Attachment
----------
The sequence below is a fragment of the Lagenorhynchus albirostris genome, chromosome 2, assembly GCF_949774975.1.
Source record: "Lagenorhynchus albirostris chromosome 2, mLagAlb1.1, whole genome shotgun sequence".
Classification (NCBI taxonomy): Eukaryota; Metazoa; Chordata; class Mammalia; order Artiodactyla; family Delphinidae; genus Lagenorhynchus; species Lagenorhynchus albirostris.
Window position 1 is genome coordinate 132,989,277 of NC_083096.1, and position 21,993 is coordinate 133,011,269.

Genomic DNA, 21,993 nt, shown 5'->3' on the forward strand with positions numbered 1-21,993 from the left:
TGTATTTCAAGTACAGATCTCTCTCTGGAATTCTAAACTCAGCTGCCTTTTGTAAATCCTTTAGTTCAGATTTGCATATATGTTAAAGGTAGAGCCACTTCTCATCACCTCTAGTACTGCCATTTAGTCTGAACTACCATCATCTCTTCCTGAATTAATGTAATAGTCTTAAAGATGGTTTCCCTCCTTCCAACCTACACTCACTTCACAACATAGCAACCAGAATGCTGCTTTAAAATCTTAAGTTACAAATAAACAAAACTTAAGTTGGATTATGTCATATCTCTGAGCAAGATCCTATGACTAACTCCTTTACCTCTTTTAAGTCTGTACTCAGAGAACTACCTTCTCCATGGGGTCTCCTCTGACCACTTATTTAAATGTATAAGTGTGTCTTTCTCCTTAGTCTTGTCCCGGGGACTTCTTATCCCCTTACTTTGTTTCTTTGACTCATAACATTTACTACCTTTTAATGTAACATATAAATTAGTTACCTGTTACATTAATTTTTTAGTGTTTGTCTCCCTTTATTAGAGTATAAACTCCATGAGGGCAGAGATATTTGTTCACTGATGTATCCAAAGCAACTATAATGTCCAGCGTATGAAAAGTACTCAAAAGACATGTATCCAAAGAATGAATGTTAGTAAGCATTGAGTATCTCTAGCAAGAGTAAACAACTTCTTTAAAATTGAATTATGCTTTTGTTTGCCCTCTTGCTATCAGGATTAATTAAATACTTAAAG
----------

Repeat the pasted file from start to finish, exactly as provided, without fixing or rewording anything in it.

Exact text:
The sequence below is a fragment of the Lagenorhynchus albirostris genome, chromosome 2, assembly GCF_949774975.1.
Source record: "Lagenorhynchus albirostris chromosome 2, mLagAlb1.1, whole genome shotgun sequence".
Classification (NCBI taxonomy): Eukaryota; Metazoa; Chordata; class Mammalia; order Artiodactyla; family Delphinidae; genus Lagenorhynchus; species Lagenorhynchus albirostris.
Window position 1 is genome coordinate 132,989,277 of NC_083096.1, and position 21,993 is coordinate 133,011,269.

Genomic DNA, 21,993 nt, shown 5'->3' on the forward strand with positions numbered 1-21,993 from the left:
TGTATTTCAAGTACAGATCTCTCTCTGGAATTCTAAACTCAGCTGCCTTTTGTAAATCCTTTAGTTCAGATTTGCATATATGTTAAAGGTAGAGCCACTTCTCATCACCTCTAGTACTGCCATTTAGTCTGAACTACCATCATCTCTTCCTGAATTAATGTAATAGTCTTAAAGATGGTTTCCCTCCTTCCAACCTACACTCACTTCACAACATAGCAACCAGAATGCTGCTTTAAAATCTTAAGTTACAAATAAACAAAACTTAAGTTGGATTATGTCATATCTCTGAGCAAGATCCTATGACTAACTCCTTTACCTCTTTTAAGTCTGTACTCAGAGAACTACCTTCTCCATGGGGTCTCCTCTGACCACTTATTTAAATGTATAAGTGTGTCTTTCTCCTTAGTCTTGTCCCGGGGACTTCTTATCCCCTTACTTTGTTTCTTTGACTCATAACATTTACTACCTTTTAATGTAACATATAAATTAGTTACCTGTTACATTAATTTTTTAGTGTTTGTCTCCCTTTATTAGAGTATAAACTCCATGAGGGCAGAGATATTTGTTCACTGATGTATCCAAAGCAACTATAATGTCCAGCGTATGAAAAGTACTCAAAAGACATGTATCCAAAGAATGAATGTTAGTAAGCATTGAGTATCTCTAGCAAGAGTAAACAACTTCTTTAAAATTGAATTATGCTTTTGTTTGCCCTCTTGCTATCAGGATTAATTAAATACTTAAAG